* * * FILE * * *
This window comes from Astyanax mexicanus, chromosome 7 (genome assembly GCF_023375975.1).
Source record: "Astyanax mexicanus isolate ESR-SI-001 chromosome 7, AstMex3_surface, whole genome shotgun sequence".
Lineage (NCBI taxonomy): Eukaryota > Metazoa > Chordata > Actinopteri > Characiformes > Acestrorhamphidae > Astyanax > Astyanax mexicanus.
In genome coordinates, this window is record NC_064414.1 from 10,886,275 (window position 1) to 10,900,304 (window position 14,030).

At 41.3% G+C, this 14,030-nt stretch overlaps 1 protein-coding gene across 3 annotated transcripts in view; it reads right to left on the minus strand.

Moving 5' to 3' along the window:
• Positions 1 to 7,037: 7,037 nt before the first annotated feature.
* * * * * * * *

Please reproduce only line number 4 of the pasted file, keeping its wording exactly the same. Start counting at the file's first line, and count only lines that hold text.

In genome coordinates, this window is record NC_064414.1 from 10,886,275 (window position 1) to 10,900,304 (window position 14,030).